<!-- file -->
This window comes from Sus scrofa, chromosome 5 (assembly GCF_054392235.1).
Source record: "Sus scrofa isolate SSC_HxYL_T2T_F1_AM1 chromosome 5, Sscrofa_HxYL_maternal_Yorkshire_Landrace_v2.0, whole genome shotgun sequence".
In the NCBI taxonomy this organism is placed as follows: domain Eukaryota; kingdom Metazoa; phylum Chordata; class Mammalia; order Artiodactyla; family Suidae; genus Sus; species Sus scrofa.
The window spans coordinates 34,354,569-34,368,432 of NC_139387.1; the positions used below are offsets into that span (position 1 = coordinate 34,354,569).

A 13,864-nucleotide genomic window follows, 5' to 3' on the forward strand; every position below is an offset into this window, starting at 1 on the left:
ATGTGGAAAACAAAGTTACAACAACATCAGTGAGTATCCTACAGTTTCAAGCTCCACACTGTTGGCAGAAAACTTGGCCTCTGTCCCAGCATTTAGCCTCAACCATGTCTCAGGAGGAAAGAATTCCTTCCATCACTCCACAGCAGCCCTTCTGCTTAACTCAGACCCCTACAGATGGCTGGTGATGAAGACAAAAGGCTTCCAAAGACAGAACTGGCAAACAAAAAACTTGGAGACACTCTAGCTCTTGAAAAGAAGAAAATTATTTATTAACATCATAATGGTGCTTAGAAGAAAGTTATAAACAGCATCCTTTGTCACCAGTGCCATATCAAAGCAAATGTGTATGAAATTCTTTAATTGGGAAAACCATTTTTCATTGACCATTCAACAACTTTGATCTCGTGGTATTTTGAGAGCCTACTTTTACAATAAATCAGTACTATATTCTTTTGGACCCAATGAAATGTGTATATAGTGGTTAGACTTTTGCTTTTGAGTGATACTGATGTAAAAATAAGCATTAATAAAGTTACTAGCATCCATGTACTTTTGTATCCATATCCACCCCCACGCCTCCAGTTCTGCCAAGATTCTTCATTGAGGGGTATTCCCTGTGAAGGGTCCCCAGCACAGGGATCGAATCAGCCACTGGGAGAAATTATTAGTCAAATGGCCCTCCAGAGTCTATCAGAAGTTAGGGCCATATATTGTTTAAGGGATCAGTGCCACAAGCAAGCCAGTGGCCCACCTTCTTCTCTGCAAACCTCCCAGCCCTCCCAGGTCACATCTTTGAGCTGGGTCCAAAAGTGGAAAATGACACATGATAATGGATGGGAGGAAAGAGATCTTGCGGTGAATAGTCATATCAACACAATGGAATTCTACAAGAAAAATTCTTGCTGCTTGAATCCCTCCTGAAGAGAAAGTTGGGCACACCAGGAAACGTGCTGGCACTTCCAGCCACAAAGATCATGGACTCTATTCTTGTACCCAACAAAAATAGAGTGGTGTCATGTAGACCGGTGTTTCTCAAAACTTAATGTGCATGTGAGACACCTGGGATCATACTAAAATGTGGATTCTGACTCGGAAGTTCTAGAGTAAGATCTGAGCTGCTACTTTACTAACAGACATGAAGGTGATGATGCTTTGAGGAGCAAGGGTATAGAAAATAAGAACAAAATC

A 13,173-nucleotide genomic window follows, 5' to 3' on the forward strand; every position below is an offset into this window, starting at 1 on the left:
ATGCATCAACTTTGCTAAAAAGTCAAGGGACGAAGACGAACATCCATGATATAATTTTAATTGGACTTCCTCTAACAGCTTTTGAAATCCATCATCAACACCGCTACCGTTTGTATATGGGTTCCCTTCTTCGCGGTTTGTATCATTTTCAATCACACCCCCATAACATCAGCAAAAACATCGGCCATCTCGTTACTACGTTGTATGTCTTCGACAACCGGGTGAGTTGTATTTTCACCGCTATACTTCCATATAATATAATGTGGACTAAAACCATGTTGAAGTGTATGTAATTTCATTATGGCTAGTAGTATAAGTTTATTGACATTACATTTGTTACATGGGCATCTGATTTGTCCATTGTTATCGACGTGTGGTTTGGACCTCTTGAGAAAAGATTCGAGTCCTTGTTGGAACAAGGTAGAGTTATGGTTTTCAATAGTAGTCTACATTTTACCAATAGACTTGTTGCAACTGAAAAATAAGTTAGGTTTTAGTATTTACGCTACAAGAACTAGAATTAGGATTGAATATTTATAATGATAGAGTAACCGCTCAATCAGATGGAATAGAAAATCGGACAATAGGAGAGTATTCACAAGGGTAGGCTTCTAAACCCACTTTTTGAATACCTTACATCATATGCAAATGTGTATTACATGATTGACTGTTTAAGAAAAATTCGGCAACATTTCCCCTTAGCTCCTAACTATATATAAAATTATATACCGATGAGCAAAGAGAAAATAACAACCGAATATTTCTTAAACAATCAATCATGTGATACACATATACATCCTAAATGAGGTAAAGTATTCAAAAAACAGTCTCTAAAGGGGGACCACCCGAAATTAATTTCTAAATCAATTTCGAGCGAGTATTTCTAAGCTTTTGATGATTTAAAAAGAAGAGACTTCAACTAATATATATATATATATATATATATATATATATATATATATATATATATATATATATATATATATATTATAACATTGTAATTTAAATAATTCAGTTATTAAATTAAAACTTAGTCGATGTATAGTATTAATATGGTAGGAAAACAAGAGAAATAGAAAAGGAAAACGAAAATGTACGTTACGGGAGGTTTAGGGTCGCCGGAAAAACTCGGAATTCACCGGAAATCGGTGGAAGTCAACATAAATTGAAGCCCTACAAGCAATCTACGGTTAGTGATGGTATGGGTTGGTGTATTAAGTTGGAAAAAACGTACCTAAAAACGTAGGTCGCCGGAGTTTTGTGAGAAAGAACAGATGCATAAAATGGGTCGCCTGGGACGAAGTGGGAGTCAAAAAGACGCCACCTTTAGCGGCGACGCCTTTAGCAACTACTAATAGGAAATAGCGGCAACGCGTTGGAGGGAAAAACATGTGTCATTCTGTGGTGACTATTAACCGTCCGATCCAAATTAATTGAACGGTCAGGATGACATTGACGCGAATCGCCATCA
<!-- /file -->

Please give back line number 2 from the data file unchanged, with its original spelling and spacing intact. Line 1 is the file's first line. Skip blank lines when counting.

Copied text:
Source record: "Sus scrofa isolate SSC_HxYL_T2T_F1_AM1 chromosome 5, Sscrofa_HxYL_maternal_Yorkshire_Landrace_v2.0, whole genome shotgun sequence".